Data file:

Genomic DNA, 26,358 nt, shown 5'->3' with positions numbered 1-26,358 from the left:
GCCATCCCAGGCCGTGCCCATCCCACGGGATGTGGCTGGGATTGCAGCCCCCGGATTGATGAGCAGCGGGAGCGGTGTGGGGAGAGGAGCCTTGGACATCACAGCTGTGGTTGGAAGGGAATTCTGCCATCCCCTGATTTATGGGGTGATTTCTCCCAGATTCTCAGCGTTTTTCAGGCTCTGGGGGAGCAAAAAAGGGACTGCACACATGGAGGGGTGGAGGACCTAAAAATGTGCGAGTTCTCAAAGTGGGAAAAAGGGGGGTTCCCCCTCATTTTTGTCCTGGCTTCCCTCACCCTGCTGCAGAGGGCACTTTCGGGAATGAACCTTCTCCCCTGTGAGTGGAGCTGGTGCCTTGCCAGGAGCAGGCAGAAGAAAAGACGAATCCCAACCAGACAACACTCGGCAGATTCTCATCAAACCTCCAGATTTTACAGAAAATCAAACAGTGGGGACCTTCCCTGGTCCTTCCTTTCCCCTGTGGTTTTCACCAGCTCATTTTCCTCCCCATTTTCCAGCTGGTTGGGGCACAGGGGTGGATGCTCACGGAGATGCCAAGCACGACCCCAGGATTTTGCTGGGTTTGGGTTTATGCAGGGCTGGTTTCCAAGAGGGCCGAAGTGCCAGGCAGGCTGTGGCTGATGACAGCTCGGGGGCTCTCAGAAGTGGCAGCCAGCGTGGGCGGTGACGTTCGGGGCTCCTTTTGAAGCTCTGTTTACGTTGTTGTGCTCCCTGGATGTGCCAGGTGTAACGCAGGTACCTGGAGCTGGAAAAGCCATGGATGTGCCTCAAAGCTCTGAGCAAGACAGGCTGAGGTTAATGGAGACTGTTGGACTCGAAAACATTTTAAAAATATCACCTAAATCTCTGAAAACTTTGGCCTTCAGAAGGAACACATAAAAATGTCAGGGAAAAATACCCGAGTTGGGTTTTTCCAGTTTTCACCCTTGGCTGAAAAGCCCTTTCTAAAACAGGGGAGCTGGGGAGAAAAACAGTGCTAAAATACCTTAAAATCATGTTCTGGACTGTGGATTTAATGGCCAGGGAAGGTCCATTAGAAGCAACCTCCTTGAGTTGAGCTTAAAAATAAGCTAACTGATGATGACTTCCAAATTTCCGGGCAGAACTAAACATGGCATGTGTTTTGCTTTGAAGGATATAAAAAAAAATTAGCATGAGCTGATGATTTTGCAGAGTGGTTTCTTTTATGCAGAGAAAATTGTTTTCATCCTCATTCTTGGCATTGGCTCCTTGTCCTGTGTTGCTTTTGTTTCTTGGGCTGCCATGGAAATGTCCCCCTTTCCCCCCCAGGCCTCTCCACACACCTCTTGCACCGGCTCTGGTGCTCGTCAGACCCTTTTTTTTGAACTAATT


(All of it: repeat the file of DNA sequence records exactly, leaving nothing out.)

Genomic DNA, 26,358 nt, shown 5'->3' with positions numbered 1-26,358 from the left:
GCCATCCCAGGCCGTGCCCATCCCACGGGATGTGGCTGGGATTGCAGCCCCCGGATTGATGAGCAGCGGGAGCGGTGTGGGGAGAGGAGCCTTGGACATCACAGCTGTGGTTGGAAGGGAATTCTGCCATCCCCTGATTTATGGGGTGATTTCTCCCAGATTCTCAGCGTTTTTCAGGCTCTGGGGGAGCAAAAAAGGGACTGCACACATGGAGGGGTGGAGGACCTAAAAATGTGCGAGTTCTCAAAGTGGGAAAAAGGGGGGTTCCCCCTCATTTTTGTCCTGGCTTCCCTCACCCTGCTGCAGAGGGCACTTTCGGGAATGAACCTTCTCCCCTGTGAGTGGAGCTGGTGCCTTGCCAGGAGCAGGCAGAAGAAAAGACGAATCCCAACCAGACAACACTCGGCAGATTCTCATCAAACCTCCAGATTTTACAGAAAATCAAACAGTGGGGACCTTCCCTGGTCCTTCCTTTCCCCTGTGGTTTTCACCAGCTCATTTTCCTCCCCATTTTCCAGCTGGTTGGGGCACAGGGGTGGATGCTCACGGAGATGCCAAGCACGACCCCAGGATTTTGCTGGGTTTGGGTTTATGCAGGGCTGGTTTCCAAGAGGGCCGAAGTGCCAGGCAGGCTGTGGCTGATGACAGCTCGGGGGCTCTCAGAAGTGGCAGCCAGCGTGGGCGGTGACGTTCGGGGCTCCTTTTGAAGCTCTGTTTACGTTGTTGTGCTCCCTGGATGTGCCAGGTGTAACGCAGGTACCTGGAGCTGGAAAAGCCATGGATGTGCCTCAAAGCTCTGAGCAAGACAGGCTGAGGTTAATGGAGACTGTTGGACTCGAAAACATTTTAAAAATATCACCTAAATCTCTGAAAACTTTGGCCTTCAGAAGGAACACATAAAAATGTCAGGGAAAAATACCCGAGTTGGGTTTTTCCAGTTTTCACCCTTGGCTGAAAAGCCCTTTCTAAAACAGGGGAGCTGGGGAGAAAAACAGTGCTAAAATACCTTAAAATCATGTTCTGGACTGTGGATTTAATGGCCAGGGAAGGTCCATTAGAAGCAACCTCCTTGAGTTGAGCTTAAAAATAAGCTAACTGATGATGACTTCCAAATTTCCGGGCAGAACTAAACATGGCATGTGTTTTGCTTTGAAGGATATAAAAAAAAATTAGCATGAGCTGATGATTTTGCAGAGTGGTTTCTTTTATGCAGAGAAAATTGTTTTCATCCTCATTCTTGGCATTGGCTCCTTGTCCTGTGTTGCTTTTGTTTCTTGGGCTGCCATGGAAATGTCCCCCTTTCCCCCCCAGGCCTCTCCACACACCTCTTGCACCGGCTCTGGTGCTCGTCAGACCCTTTTTTTTGAACTAATT